Beloved local professor, scholar and editor dies at 89


Donald Rackin, 89, a professor of Victorian literature who taught at Temple University for 33 years, died at home on Nov. 23, the day before Thanksgiving, after a long struggle with Parkinson’s Disease. Rackin lived in Northwest Philadelphia for 58 years — Roxborough for 26 years and Germantown for 32 years. 

“Don had a brilliant mind and a ready wit, but those who knew him cherished him most of all for his warm heart and generous spirit,” said his wife of 68 years, Phyllis, a retired English professor at the University of Pennsylvania. “Even in his final illness, he had a kind word and a radiant smile for everyone. He was the kindest, most generous, warmest-hearted person I ever met.” 

Rackin was a gifted teacher, well known in the world of academia as a brilliant Lewis Carroll scholar, and he was beloved by his students. One of them, Janet Falon, a widely- published travel writer, wrote in a tribute, “I loved him as a teacher. I loved him as a human being.” Another, Jude Nixon, who is now a world-famous scholar of Victorian literature, wrote, “I owe Don the successes of my personal and professional life.” 

Family friends Marcia Ferguson and Tim Corrigan commented, “We loved Don and will miss him greatly … What a joyful man and what a wonderful life! We feel so fortunate to have known him and his fantastic family.”

When asked what she would most like people to know about her father, Rackin's daughter, Rebecca, 63, an artist living in Mt. Airy, told us, “In addition to being a brilliant teacher and scholar, he was so genuine, down to earth and beloved by everyone who met him. He was also an avid reader of the Local.”

Don and Phyllis Rackin have a second daughter, poet Ethel Rackin, 50, a professor at Bucks County Community College, and a grandson, musician Max Hoenig, 27, who lives in South Philadelphia.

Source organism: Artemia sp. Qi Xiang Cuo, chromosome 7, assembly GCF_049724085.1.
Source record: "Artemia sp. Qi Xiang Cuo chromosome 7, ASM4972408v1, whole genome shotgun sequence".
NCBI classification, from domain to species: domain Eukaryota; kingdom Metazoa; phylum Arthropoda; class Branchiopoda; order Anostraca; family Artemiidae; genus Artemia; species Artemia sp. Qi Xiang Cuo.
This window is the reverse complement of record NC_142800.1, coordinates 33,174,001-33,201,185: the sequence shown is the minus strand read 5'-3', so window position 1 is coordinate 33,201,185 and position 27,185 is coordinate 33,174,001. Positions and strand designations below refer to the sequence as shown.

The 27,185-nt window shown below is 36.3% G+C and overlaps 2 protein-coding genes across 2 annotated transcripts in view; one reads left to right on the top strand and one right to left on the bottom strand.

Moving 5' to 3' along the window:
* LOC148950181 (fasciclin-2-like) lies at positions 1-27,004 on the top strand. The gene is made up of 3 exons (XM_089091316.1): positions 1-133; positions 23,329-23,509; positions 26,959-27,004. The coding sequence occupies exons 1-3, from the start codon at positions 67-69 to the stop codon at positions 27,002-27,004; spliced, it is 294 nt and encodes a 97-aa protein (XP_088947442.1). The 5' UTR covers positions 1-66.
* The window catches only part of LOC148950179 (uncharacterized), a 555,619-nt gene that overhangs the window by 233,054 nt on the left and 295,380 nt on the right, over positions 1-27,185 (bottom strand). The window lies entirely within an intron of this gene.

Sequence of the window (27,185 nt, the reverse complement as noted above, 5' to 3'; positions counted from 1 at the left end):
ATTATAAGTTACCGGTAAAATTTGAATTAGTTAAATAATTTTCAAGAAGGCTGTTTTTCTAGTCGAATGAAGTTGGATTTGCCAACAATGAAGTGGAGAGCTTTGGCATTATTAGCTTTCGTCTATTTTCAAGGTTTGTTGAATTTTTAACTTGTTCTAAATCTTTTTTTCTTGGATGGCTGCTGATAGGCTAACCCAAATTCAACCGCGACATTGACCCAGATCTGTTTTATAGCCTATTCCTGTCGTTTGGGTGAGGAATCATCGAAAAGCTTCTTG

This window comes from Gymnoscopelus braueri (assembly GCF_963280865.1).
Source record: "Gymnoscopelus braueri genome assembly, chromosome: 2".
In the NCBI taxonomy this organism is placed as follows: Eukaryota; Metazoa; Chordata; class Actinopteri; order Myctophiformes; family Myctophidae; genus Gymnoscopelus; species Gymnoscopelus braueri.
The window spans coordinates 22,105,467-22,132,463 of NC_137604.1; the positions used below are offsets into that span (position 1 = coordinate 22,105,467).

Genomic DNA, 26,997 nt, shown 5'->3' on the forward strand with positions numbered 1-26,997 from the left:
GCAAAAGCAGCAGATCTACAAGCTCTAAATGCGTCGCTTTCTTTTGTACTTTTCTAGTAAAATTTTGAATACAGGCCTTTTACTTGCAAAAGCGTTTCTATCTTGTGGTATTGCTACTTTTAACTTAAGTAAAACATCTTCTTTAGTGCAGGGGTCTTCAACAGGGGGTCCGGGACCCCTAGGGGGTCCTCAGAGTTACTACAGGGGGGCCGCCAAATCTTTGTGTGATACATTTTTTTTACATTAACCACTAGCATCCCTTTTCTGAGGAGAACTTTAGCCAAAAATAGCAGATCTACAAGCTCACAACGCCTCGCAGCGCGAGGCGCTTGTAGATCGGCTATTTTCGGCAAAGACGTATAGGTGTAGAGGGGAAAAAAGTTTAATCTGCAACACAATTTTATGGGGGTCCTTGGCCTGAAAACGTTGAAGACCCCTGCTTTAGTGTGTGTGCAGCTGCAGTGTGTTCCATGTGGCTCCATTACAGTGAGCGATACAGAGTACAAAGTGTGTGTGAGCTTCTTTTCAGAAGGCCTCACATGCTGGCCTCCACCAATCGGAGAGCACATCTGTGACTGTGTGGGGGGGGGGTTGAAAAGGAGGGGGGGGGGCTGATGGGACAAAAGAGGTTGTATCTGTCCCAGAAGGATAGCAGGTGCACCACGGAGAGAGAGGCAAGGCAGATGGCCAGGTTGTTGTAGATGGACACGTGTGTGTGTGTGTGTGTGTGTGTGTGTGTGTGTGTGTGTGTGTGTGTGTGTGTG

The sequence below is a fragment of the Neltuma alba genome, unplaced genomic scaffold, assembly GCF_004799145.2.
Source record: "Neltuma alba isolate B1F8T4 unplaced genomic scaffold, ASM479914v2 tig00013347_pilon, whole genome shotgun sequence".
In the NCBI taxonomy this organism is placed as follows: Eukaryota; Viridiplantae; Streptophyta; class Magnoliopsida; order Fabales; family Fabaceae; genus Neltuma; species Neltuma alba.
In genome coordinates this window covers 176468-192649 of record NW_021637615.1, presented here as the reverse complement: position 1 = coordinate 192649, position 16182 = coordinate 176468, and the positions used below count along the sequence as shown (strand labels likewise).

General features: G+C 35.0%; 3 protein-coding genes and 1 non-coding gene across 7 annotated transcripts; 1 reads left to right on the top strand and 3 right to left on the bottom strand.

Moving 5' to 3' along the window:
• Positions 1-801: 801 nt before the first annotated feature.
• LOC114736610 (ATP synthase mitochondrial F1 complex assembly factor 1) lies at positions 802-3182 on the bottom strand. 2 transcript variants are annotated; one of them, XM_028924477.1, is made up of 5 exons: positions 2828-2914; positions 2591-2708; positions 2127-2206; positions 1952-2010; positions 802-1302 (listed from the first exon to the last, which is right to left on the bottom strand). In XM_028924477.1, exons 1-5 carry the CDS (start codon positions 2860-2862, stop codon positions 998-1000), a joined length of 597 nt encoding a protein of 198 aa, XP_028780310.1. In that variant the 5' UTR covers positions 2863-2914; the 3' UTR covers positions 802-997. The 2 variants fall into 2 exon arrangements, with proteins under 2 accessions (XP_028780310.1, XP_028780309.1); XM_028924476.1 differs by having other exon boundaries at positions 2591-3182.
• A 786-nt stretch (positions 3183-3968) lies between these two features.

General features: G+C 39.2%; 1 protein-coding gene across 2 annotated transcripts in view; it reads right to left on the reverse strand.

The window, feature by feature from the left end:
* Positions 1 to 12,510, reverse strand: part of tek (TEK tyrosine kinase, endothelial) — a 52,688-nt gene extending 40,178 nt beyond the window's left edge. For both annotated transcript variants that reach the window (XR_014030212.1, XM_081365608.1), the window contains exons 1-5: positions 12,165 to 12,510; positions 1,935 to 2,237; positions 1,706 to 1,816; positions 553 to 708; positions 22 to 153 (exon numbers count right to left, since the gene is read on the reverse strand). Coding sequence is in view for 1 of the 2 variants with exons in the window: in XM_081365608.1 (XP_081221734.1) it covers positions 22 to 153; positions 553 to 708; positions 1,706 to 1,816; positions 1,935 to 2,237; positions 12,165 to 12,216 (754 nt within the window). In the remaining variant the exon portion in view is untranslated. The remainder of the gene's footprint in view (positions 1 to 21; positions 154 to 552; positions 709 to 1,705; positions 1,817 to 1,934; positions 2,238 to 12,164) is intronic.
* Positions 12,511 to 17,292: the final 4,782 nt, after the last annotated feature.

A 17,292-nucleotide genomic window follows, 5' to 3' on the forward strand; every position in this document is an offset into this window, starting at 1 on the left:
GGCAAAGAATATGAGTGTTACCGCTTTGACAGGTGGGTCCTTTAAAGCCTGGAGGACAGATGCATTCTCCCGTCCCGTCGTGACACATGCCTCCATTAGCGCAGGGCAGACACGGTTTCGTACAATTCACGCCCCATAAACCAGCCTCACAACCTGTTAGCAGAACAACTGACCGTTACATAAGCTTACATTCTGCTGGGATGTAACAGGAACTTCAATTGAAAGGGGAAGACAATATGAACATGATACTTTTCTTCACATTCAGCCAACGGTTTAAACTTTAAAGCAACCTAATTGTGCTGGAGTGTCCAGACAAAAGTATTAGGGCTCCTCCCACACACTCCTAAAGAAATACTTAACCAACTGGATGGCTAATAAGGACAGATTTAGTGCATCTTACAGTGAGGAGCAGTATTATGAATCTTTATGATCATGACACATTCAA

Rackin, who was born and raised in Newark, NJ earned a bachelor’s degree from Rutgers University in 1954, a master’s degree from Columbia University in 1955 and a Ph.D from the University of Illinois in 1964. He was an accomplished writer and editor. Most of his poetry and short stories remain unpublished, although his family plans to issue much of it in a posthumous volume to be published in the near future. 

He was well known and widely acclaimed, however, as the author of influential articles and books on Victorian literature. In 1967, he won the William Riley Parker Prize, the oldest award given by the Modern Language Association, the principal professional organization in the U.S. and Canada for scholars of language and literature. 

The Parker Prize is awarded each year for the best article published in PMLA, the association's primary journal, and widely considered the most prestigious in the study of modern languages and literatures. Don lectured widely, not only in the U.S. but abroad, including talks at Oxford University in the U.K. and in Tel Aviv. He was also featured in a 1994 episode of the TV series “Great Books” devoted to the work of Lewis Carroll. 

At Temple University, Don was editor of the Faculty Herald. “He was one of the best editors we ever had,” a colleague, Bob Salomon of Germantown, recalled, “and we had very good editors.” He also edited Academe, the national journal of the American Association of University Professors. 

After retirement, Rackin continued his editorial work as a volunteer for the Greater Philadelphia Coalition Against Hunger, where he prepared grant proposals and pitched in to help with other projects, and at Coming of Age, a civic engagement program for older adults.

Don was also a life-long activist. According to Phyllis, “He was an early opponent of nuclear proliferation and the Vietnam and Iraq Wars and an active supporter of civil rights and the Faculty Union at Temple, where he chaired the Grievance Committee. 

As one of his friends wrote, 'He lived his beliefs.' He was a feminist even before the word became familiar. He fought hard for women’s rights, and in his personal life, it never entered his mind that he was not responsible for an equal share of the housework and childcare. When I suffered from sex discrimination at my place of employment, it was Don who encouraged me to fight back, and he actively supported the precedent- setting lawsuit I finally brought (Rackin vs. University of Pennsylvania).” 

Don also knew how to have fun. His family told us that at his high school in Newark, he was known as the best jitterbug dancer in his class, and later in life he became a skilled sailor, cook and carpenter. Don single-handedly built part of a summer cottage on Prince Edward Island (in the Gulf of St. Lawrence, Canada).

According to his family, Don also cherished his Jewish heritage, taking a course after retirement in the Yiddish language, delighting in Jewish jokes, Jewish food, Klezmer music and books and movies with Jewish themes.

A memorial service will be planned for a later date. Len Lear can be reached at